Busy Picture

A picture from below the leaves of our catalpa tree.

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There are sunlit shapes and shaded ones in this complicated composition. There’s the linear lines from the tree’s branches. There are leaves in their natural state and others that have been skeletonized by the catalpa hornworm caterpillars.

The short dark lines on the leaf in the middle of the picture are young caterpillars

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They stay on the underside of the leaves where predators less likely to find them.

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This caterpillar was higher in the tree. I thought it was sick or dead when I took the picture. It turned out that the caterpillar was molting — shedding its skin.

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There’s also variety in their coloring.

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 Cocoons of a parasitic wasps cover most of the back of this caterpillar.

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They do have variation in the color of their patterns.

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The full-grown caterpillar burrows into the ground, forms its pupa and the moth emerges in late spring.

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Our catalpa tree stands about 50 feet tall.

Miniature Royalty

 I didn’t expect to find royalty while walking around our backyard.

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 The “robe’s pattern definitely looks like it belongs to royalty.

She has to come from a kingdom far, far, FAR away, like from another universe.

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Her majesty Klemucheckee introduces herself.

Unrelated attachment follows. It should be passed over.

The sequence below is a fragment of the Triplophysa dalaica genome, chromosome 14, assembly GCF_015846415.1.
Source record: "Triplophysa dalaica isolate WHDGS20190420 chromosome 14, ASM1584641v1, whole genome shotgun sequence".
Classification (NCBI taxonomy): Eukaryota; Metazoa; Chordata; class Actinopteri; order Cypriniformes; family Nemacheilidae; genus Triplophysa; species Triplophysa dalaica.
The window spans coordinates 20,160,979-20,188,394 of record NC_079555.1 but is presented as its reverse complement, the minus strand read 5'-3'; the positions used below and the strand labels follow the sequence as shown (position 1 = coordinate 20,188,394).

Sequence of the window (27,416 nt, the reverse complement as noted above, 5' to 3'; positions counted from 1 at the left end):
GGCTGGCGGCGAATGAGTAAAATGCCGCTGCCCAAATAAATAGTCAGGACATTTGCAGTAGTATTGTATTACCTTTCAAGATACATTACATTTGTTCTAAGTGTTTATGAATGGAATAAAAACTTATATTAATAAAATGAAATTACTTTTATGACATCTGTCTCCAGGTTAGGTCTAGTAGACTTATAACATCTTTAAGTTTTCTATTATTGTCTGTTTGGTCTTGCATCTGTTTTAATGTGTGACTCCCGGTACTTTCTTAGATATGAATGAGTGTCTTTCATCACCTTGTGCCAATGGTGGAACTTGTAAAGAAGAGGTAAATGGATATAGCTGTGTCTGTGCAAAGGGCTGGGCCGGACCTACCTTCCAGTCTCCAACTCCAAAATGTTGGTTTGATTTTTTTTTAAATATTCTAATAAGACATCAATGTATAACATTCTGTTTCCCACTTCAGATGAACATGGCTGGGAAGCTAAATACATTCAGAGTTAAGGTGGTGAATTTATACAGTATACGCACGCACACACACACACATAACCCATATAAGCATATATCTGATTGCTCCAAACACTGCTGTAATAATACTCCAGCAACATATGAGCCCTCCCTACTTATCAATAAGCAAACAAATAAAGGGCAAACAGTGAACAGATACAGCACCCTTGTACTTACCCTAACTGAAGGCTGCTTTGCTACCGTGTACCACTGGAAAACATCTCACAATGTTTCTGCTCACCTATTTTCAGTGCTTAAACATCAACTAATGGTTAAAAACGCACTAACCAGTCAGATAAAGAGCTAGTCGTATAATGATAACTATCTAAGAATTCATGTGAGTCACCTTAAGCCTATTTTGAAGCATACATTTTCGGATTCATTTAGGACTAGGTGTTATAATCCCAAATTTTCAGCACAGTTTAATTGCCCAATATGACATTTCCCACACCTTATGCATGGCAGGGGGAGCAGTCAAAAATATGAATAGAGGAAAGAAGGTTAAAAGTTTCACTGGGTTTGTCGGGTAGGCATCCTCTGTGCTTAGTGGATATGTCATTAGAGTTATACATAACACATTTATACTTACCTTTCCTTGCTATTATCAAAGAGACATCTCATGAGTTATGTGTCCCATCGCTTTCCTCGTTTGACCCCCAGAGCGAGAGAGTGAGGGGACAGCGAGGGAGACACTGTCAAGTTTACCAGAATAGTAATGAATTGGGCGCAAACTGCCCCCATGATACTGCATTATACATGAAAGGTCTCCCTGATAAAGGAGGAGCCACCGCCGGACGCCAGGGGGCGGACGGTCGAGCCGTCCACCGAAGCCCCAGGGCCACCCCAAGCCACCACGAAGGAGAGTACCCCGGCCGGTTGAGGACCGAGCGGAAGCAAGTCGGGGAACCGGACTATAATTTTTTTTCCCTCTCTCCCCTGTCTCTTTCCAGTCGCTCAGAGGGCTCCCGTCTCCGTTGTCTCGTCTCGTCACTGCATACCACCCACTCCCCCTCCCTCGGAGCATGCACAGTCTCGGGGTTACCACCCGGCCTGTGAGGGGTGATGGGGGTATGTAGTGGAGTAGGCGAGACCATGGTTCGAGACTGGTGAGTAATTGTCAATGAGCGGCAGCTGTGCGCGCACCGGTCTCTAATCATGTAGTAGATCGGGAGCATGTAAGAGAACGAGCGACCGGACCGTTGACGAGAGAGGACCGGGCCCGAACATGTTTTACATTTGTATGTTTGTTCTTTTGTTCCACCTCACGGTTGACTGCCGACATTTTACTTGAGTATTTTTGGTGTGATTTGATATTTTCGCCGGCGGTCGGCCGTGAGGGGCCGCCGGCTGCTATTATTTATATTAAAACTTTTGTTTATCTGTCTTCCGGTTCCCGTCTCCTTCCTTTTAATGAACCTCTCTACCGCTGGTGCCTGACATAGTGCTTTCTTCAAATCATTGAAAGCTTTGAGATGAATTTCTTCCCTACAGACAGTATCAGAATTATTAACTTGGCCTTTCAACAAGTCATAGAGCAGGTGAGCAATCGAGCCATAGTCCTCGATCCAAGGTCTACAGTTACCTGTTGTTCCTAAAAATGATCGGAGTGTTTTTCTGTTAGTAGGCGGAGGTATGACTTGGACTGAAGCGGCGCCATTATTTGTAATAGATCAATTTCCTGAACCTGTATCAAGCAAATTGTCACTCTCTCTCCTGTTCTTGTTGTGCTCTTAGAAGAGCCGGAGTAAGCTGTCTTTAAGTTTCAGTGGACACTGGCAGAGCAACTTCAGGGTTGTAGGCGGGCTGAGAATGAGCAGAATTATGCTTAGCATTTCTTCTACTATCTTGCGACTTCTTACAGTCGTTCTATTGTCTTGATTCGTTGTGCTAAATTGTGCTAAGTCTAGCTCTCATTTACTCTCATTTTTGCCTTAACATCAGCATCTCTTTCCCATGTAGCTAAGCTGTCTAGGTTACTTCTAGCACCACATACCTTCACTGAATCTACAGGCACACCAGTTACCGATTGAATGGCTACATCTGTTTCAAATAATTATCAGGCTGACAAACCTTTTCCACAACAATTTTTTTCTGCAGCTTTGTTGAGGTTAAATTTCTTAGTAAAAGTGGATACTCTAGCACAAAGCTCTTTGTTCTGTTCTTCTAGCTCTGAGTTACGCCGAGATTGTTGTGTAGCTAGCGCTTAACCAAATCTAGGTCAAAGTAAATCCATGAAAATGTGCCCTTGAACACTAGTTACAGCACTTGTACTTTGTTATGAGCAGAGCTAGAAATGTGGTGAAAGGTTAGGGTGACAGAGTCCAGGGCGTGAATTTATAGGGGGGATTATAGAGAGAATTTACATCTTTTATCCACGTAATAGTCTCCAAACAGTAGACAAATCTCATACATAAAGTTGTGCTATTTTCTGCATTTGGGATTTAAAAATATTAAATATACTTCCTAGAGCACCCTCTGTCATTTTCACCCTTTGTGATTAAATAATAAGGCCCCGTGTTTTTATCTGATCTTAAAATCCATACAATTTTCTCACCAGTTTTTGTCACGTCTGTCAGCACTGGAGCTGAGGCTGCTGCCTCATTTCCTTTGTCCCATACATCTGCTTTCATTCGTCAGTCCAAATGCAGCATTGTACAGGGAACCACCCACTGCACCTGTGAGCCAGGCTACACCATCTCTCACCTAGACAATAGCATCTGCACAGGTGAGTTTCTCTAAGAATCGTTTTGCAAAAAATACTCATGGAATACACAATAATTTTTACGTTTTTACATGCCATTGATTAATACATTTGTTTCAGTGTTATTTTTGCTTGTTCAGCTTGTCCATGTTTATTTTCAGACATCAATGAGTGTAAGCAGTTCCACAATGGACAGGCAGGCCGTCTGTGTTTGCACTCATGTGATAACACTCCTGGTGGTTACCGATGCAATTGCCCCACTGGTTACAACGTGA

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Maybe she has a palace back in the shrubs where she stays in when she’s here.

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This is the reception area of her palace,

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and here’s her residence.

She says she lives in a Heehimtoo (palace) high in the growth of a large floating island.

I hope she visits again.

Snowberry Clearwing Moth

Snowberry clearwings (Hemaris diffinis) are actually a day-flying moth.

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This one must have emerged this morning. It moved a little, but didn’t try to fly while I took pictures.

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They resemble bumblebees and hover as they feed. Bumble bees land to feed, often crawling up in tube flowers.

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I’ve found their caterpillars on a red honeysuckle near my garden three years ago. They also lay eggs on snowberry (Symphoricarpos), dogbane (Apocynum), and honeysuckle (Lonicera).

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Their hornworm caterpillars are well camouflaged when they’re on leaves.